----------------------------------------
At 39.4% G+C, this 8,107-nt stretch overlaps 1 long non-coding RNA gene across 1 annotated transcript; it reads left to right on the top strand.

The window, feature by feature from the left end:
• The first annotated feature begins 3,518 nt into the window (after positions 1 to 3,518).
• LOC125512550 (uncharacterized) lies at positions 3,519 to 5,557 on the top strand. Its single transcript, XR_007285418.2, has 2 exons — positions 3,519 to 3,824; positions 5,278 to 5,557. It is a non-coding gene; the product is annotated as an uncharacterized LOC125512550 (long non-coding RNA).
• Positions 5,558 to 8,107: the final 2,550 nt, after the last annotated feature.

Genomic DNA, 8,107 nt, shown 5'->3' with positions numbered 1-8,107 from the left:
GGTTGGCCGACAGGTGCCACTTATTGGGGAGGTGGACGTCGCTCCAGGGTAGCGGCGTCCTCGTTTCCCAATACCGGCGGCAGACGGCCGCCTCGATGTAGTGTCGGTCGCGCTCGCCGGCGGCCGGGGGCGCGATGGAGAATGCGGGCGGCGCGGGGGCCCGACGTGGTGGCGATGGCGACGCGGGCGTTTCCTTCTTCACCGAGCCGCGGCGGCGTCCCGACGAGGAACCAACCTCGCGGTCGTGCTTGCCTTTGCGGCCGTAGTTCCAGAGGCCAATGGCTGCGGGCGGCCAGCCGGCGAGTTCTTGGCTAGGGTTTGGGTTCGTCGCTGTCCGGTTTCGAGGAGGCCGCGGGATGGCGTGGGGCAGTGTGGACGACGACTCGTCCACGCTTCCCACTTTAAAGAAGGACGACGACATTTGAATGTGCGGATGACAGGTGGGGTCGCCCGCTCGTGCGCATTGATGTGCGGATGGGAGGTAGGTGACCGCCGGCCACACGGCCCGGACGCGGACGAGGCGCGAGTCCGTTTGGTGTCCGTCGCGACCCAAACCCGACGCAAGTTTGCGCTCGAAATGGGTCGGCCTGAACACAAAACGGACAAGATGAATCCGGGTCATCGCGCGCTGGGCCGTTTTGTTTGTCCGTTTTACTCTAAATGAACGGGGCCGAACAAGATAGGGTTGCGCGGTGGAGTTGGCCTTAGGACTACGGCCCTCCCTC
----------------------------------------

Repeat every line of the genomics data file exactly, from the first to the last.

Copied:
At 39.4% G+C, this 8,107-nt stretch overlaps 1 long non-coding RNA gene across 1 annotated transcript; it reads left to right on the top strand.

The window, feature by feature from the left end:
• The first annotated feature begins 3,518 nt into the window (after positions 1 to 3,518).
• LOC125512550 (uncharacterized) lies at positions 3,519 to 5,557 on the top strand. Its single transcript, XR_007285418.2, has 2 exons — positions 3,519 to 3,824; positions 5,278 to 5,557. It is a non-coding gene; the product is annotated as an uncharacterized LOC125512550 (long non-coding RNA).
• Positions 5,558 to 8,107: the final 2,550 nt, after the last annotated feature.

Genomic DNA, 8,107 nt, shown 5'->3' with positions numbered 1-8,107 from the left:
GGTTGGCCGACAGGTGCCACTTATTGGGGAGGTGGACGTCGCTCCAGGGTAGCGGCGTCCTCGTTTCCCAATACCGGCGGCAGACGGCCGCCTCGATGTAGTGTCGGTCGCGCTCGCCGGCGGCCGGGGGCGCGATGGAGAATGCGGGCGGCGCGGGGGCCCGACGTGGTGGCGATGGCGACGCGGGCGTTTCCTTCTTCACCGAGCCGCGGCGGCGTCCCGACGAGGAACCAACCTCGCGGTCGTGCTTGCCTTTGCGGCCGTAGTTCCAGAGGCCAATGGCTGCGGGCGGCCAGCCGGCGAGTTCTTGGCTAGGGTTTGGGTTCGTCGCTGTCCGGTTTCGAGGAGGCCGCGGGATGGCGTGGGGCAGTGTGGACGACGACTCGTCCACGCTTCCCACTTTAAAGAAGGACGACGACATTTGAATGTGCGGATGACAGGTGGGGTCGCCCGCTCGTGCGCATTGATGTGCGGATGGGAGGTAGGTGACCGCCGGCCACACGGCCCGGACGCGGACGAGGCGCGAGTCCGTTTGGTGTCCGTCGCGACCCAAACCCGACGCAAGTTTGCGCTCGAAATGGGTCGGCCTGAACACAAAACGGACAAGATGAATCCGGGTCATCGCGCGCTGGGCCGTTTTGTTTGTCCGTTTTACTCTAAATGAACGGGGCCGAACAAGATAGGGTTGCGCGGTGGAGTTGGCCTTAGGACTACGGCCCTCCCTC